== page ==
This reporter tried to gather all his medical records in 72 hours. Here's what happened
After Donald Trump challenged Hillary Clinton to release her full medical records, New York Times reporter Margot Sanger-Katz wrote an article calling the idea of complete medical records "fiction." But is it really impossible to hunt down all your medical records? NYT reporter Ron Lieber wanted to find out.
The verdict? "I did not finish," Mr. Lieber wrote in his follow-up article for the NYT. But in the span of three days, he managed to do quite a bit of sleuthing. The following are the steps Mr. Lieber took to gather what he could of his medical records.
1. Pediatrician. First, Mr. Lieber got in touch with his childhood physician, Frederick M. Cahan, MD — whom he called "Uncle Fred" — in Chicago. Although Dr. Cahan managed to find the records of Mr. Lieber's twin siblings, who were born in 1976, he couldn't locate Mr. Lieber's.
2. Insurance. In 2006, elevated liver enzymes showed up on Mr. Lieber's life insurance medical screening. He visited a specialist to have an ultrasound, which didn't show anything abnormal. But he couldn't remember who the specialist was, and his primary care physician didn't have a record of a referral.
Thinking his insurer in 2006 was Aetna, Mr. Lieber gave the company a call. To get a copy of every single one of its explanation benefits, Mr. Lieber would have to sign a release form. He decided to sign the form and fax it to Aetna, but was forced to contend with multiple faulty fax machines.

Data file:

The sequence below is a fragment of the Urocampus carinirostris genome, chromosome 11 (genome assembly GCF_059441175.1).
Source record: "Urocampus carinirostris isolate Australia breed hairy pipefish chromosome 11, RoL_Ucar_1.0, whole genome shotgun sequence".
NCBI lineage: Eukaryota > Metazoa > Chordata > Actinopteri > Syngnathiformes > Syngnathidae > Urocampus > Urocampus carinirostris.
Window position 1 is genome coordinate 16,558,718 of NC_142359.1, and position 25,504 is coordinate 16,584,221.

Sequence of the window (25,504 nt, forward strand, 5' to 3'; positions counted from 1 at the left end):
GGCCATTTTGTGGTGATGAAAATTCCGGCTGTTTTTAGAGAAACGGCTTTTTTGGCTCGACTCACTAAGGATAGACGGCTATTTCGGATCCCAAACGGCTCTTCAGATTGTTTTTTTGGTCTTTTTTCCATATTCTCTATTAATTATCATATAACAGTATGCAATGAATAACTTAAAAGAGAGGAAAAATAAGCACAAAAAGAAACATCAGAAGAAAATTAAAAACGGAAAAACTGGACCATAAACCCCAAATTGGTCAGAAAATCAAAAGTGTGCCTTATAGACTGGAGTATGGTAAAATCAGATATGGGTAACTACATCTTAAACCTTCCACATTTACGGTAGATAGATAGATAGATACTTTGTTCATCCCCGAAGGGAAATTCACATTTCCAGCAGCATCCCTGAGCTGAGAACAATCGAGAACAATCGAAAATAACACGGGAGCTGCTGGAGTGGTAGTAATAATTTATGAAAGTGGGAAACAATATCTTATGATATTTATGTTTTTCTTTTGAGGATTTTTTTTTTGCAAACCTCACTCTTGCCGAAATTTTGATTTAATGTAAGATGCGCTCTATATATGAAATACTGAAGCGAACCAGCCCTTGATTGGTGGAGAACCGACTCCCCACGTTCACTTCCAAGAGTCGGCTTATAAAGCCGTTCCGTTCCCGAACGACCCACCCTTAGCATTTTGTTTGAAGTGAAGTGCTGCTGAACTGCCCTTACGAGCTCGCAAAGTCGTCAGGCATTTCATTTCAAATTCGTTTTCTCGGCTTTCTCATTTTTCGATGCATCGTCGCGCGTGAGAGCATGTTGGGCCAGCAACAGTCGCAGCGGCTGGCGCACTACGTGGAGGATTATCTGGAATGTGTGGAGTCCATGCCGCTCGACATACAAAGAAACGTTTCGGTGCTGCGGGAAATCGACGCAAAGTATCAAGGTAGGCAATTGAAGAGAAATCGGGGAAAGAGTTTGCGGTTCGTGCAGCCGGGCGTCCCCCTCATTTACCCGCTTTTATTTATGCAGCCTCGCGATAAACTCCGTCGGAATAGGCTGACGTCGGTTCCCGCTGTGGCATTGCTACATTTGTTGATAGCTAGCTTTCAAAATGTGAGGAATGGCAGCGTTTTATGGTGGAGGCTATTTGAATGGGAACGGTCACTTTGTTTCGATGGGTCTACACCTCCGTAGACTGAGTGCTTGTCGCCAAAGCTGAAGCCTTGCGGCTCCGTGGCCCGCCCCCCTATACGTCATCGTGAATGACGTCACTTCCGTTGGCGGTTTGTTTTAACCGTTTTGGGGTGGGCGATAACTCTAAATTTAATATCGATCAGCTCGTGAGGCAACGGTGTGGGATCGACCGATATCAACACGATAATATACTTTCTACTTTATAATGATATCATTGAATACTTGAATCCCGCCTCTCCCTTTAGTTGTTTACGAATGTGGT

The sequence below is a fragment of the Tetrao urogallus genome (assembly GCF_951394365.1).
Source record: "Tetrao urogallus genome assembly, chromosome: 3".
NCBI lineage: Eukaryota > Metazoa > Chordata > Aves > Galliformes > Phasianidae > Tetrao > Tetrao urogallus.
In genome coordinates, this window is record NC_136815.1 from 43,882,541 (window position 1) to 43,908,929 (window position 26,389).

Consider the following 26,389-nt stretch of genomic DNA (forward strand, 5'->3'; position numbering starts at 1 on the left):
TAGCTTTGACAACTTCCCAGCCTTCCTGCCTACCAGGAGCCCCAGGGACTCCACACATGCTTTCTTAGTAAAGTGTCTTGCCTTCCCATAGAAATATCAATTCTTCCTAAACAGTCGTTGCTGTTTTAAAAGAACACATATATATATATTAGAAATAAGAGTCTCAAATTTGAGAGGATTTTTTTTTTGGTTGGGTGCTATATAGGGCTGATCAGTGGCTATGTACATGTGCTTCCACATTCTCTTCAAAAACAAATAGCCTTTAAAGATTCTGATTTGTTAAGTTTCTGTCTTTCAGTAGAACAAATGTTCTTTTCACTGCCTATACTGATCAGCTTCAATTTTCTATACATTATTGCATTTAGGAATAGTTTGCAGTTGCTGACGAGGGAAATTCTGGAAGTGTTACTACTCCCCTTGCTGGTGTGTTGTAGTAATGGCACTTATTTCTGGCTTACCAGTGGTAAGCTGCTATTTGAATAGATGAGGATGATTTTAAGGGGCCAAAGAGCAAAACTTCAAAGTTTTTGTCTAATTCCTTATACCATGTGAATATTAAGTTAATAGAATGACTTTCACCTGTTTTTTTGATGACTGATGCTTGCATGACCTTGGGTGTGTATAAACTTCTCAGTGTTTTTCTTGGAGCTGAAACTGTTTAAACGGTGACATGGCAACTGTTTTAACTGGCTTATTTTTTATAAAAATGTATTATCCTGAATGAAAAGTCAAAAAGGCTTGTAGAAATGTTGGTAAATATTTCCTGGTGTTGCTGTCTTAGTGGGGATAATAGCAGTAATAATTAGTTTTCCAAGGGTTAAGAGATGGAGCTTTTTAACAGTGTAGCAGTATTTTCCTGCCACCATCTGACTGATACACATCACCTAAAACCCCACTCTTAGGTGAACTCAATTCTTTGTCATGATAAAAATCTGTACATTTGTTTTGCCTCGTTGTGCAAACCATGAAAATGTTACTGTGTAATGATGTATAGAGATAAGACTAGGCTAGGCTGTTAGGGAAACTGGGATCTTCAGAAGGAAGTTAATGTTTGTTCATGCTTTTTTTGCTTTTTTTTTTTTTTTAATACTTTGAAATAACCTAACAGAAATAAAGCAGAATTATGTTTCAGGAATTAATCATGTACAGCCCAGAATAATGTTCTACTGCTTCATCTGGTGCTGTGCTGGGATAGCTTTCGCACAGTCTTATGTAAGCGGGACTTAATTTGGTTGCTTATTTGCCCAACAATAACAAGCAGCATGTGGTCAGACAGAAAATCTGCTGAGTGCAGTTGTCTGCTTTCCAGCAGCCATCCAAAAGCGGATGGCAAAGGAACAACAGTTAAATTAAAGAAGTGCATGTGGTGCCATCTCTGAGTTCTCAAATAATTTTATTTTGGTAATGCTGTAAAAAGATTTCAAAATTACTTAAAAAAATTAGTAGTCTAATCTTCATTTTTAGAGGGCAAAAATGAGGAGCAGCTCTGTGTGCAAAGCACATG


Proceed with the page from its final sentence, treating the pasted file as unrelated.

3. Databases. In 2009, Mr. Lieber took a prescription drug but couldn't recall the name of it or the physician who had prescribed it. He called up companies such as ScriptCheck and IntelliScript, which provide reports about people's prescription records.
Mr. Lieber learned "ScriptCheck will give you only the prescription data that it gave the insurance company, going back seven years." Since his pursuit was of 2009 information based on his life insurance application from 2006, the attempt was futile. His encounter with IntelliScript was similar. After putting in a request, he received an email saying the company didn't have any information on him. It turns out "no report exists until an insurance company asks for one."
4. Mental health. Mr. Lieber didn't glean anything from his therapist, either. "Alas, the federal law that grants you the right to request your medical records specifically gives mental health practitioners permission to withhold their psychotherapy notes," he wrote.
5. Other physicians. Although he wanted to gather records from all the physicians he'd seen throughout the years, some attempts to do so fell through. He was easily able to get the results of his last liver test from his current primary care physician, who was an early EHR adopter. But he had to fax in a request for records from a physician he'd previously seen for back trouble. And he couldn't just scan the X-ray image from when he broke his arm this year — instead, he had to wait for a full copy of the X-ray.
6. Travel vaccinations. To his surprise, Mr. Lieber's attempt at getting records from a round of travel vaccinations in 2005 proved successful. He couldn't remember where he'd gotten the shots, but he thought the location might be in Greenwich Village. After visiting a number of viable options, Mr. Lieber found a travel medicine specialist's office that looked familiar. He stopped in, and one of the office's staff members unsuccessfully searched for his name in the database. But after Mr. Lieber told her the probable date of his visits, she pulled out a flash drive and found his records.
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